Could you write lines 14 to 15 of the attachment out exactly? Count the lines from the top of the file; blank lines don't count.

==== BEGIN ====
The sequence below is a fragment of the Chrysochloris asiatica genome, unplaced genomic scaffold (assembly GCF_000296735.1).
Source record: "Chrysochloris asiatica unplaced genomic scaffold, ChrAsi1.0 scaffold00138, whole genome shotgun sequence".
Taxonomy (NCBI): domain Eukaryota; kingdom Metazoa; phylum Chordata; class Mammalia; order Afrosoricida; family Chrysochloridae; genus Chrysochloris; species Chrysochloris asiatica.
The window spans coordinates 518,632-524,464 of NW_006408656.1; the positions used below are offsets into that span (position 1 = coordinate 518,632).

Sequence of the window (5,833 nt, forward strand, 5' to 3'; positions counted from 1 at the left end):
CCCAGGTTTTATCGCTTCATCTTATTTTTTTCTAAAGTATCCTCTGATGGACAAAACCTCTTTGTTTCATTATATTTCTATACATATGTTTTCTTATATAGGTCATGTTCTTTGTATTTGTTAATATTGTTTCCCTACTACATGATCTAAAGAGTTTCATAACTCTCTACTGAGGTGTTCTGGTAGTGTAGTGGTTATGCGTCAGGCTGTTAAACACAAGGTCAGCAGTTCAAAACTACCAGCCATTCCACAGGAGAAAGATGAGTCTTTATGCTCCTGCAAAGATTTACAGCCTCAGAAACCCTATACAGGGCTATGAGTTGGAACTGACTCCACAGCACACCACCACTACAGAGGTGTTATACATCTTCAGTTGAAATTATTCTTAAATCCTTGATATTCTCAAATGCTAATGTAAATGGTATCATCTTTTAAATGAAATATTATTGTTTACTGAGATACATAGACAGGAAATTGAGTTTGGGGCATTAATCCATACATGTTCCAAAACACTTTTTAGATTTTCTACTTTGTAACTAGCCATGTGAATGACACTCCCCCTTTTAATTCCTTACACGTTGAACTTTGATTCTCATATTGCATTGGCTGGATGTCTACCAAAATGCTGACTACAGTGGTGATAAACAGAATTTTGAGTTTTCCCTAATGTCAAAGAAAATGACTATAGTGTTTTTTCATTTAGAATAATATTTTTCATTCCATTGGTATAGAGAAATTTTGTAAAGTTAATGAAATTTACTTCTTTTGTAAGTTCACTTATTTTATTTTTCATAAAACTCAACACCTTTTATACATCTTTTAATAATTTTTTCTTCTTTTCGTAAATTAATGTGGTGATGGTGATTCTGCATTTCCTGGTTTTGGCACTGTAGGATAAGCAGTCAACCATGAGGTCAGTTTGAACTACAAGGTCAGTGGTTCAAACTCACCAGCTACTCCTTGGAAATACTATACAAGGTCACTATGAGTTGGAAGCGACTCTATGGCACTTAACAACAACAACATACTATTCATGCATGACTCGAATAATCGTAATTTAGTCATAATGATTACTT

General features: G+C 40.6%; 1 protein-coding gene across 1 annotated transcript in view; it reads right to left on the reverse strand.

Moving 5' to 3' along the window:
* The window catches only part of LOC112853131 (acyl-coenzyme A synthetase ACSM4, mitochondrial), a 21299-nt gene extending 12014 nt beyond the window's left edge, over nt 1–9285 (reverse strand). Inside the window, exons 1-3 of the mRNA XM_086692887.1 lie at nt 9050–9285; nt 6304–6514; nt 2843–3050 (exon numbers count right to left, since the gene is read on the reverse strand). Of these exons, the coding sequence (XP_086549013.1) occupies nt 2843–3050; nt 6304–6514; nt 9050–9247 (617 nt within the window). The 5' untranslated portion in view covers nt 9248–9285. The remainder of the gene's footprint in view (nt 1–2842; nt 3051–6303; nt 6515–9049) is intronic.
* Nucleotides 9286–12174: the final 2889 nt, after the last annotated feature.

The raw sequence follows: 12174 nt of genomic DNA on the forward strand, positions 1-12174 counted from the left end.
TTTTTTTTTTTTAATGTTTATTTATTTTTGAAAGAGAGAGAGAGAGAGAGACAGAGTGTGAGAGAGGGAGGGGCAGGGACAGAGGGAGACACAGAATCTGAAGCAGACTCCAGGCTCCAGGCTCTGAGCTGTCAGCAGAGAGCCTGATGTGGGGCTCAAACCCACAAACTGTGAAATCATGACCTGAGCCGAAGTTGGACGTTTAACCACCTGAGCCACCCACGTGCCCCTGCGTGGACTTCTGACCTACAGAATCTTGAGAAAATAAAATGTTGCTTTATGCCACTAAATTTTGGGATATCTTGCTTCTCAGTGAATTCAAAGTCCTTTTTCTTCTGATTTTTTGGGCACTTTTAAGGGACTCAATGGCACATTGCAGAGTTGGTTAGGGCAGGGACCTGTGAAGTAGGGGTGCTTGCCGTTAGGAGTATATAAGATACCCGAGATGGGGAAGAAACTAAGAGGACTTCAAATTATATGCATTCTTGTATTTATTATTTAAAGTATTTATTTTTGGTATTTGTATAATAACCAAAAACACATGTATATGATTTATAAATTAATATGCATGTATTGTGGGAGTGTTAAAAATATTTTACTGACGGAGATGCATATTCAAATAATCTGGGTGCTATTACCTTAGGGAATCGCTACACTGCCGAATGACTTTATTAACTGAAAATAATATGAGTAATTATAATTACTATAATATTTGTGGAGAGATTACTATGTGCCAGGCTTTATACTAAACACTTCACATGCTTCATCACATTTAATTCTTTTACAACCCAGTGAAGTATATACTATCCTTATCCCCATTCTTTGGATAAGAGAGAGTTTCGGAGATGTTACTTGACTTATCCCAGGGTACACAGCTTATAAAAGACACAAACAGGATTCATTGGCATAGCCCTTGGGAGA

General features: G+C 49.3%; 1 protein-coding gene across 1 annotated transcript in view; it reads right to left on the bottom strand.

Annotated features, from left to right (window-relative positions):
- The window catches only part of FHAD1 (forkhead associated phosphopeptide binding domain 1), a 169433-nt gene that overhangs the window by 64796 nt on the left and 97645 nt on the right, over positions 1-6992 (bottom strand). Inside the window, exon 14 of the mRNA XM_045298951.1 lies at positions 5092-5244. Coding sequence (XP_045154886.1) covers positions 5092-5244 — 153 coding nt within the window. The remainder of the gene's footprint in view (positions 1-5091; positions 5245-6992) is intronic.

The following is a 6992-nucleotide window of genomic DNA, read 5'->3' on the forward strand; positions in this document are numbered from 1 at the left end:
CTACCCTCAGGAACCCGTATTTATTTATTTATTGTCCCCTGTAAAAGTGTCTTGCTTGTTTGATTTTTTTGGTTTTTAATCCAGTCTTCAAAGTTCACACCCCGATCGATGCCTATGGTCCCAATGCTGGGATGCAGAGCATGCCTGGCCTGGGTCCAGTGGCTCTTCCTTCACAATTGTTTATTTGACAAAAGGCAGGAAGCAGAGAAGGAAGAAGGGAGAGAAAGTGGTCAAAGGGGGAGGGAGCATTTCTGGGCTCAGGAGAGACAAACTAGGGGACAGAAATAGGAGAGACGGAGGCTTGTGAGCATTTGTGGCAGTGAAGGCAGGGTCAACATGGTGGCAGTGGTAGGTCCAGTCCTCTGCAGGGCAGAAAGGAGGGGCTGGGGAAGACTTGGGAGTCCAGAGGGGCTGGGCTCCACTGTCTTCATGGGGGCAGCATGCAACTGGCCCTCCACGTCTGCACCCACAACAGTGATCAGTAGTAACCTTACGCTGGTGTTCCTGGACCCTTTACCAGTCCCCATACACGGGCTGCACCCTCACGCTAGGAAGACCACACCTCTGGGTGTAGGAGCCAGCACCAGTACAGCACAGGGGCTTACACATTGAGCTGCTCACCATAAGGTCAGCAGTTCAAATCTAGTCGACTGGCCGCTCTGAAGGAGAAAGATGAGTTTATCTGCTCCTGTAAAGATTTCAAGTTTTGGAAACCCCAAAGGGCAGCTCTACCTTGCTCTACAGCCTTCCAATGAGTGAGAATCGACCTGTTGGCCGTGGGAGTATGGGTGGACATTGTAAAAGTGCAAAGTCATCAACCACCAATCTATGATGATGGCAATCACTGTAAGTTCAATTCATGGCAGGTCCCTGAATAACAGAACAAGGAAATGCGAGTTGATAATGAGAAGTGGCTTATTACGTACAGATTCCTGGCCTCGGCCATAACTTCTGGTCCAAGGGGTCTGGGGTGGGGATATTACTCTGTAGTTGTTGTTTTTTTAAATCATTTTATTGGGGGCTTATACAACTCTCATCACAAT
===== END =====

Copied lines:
Annotated features, from left to right (window-relative positions):
- The window catches only part of FHAD1 (forkhead associated phosphopeptide binding domain 1), a 169433-nt gene that overhangs the window by 64796 nt on the left and 97645 nt on the right, over positions 1-6992 (bottom strand). Inside the window, exon 14 of the mRNA XM_045298951.1 lies at positions 5092-5244. Coding sequence (XP_045154886.1) covers positions 5092-5244 — 153 coding nt within the window. The remainder of the gene's footprint in view (positions 1-5091; positions 5245-6992) is intronic.